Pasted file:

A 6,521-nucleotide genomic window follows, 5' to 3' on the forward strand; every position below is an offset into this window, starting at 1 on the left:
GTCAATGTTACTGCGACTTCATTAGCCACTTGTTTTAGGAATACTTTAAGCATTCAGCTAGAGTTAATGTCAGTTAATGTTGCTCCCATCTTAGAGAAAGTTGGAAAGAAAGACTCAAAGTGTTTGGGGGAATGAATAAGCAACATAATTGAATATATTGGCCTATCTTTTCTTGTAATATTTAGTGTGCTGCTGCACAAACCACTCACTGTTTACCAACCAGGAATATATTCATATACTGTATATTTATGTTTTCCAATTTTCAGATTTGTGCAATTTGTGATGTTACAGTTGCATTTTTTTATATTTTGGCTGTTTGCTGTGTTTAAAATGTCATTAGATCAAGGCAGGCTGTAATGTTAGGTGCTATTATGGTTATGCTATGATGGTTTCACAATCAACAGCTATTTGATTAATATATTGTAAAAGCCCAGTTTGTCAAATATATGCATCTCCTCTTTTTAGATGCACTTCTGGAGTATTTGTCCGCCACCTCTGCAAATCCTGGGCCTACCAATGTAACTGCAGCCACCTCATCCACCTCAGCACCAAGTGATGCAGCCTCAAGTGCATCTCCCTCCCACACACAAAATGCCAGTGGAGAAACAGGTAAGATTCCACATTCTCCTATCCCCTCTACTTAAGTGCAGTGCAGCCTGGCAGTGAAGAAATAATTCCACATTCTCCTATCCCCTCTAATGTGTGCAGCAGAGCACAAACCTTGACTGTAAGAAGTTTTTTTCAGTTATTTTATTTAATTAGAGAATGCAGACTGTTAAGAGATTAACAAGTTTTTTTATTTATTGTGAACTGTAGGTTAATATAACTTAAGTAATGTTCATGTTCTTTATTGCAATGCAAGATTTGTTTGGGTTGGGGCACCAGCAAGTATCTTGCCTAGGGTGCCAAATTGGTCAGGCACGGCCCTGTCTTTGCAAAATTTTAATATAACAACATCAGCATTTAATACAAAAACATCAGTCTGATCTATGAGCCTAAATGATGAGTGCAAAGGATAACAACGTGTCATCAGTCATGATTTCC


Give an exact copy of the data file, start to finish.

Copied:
A 6,521-nucleotide genomic window follows, 5' to 3' on the forward strand; every position below is an offset into this window, starting at 1 on the left:
GTCAATGTTACTGCGACTTCATTAGCCACTTGTTTTAGGAATACTTTAAGCATTCAGCTAGAGTTAATGTCAGTTAATGTTGCTCCCATCTTAGAGAAAGTTGGAAAGAAAGACTCAAAGTGTTTGGGGGAATGAATAAGCAACATAATTGAATATATTGGCCTATCTTTTCTTGTAATATTTAGTGTGCTGCTGCACAAACCACTCACTGTTTACCAACCAGGAATATATTCATATACTGTATATTTATGTTTTCCAATTTTCAGATTTGTGCAATTTGTGATGTTACAGTTGCATTTTTTTATATTTTGGCTGTTTGCTGTGTTTAAAATGTCATTAGATCAAGGCAGGCTGTAATGTTAGGTGCTATTATGGTTATGCTATGATGGTTTCACAATCAACAGCTATTTGATTAATATATTGTAAAAGCCCAGTTTGTCAAATATATGCATCTCCTCTTTTTAGATGCACTTCTGGAGTATTTGTCCGCCACCTCTGCAAATCCTGGGCCTACCAATGTAACTGCAGCCACCTCATCCACCTCAGCACCAAGTGATGCAGCCTCAAGTGCATCTCCCTCCCACACACAAAATGCCAGTGGAGAAACAGGTAAGATTCCACATTCTCCTATCCCCTCTACTTAAGTGCAGTGCAGCCTGGCAGTGAAGAAATAATTCCACATTCTCCTATCCCCTCTAATGTGTGCAGCAGAGCACAAACCTTGACTGTAAGAAGTTTTTTTCAGTTATTTTATTTAATTAGAGAATGCAGACTGTTAAGAGATTAACAAGTTTTTTTATTTATTGTGAACTGTAGGTTAATATAACTTAAGTAATGTTCATGTTCTTTATTGCAATGCAAGATTTGTTTGGGTTGGGGCACCAGCAAGTATCTTGCCTAGGGTGCCAAATTGGTCAGGCACGGCCCTGTCTTTGCAAAATTTTAATATAACAACATCAGCATTTAATACAAAAACATCAGTCTGATCTATGAGCCTAAATGATGAGTGCAAAGGATAACAACGTGTCATCAGTCATGATTTCC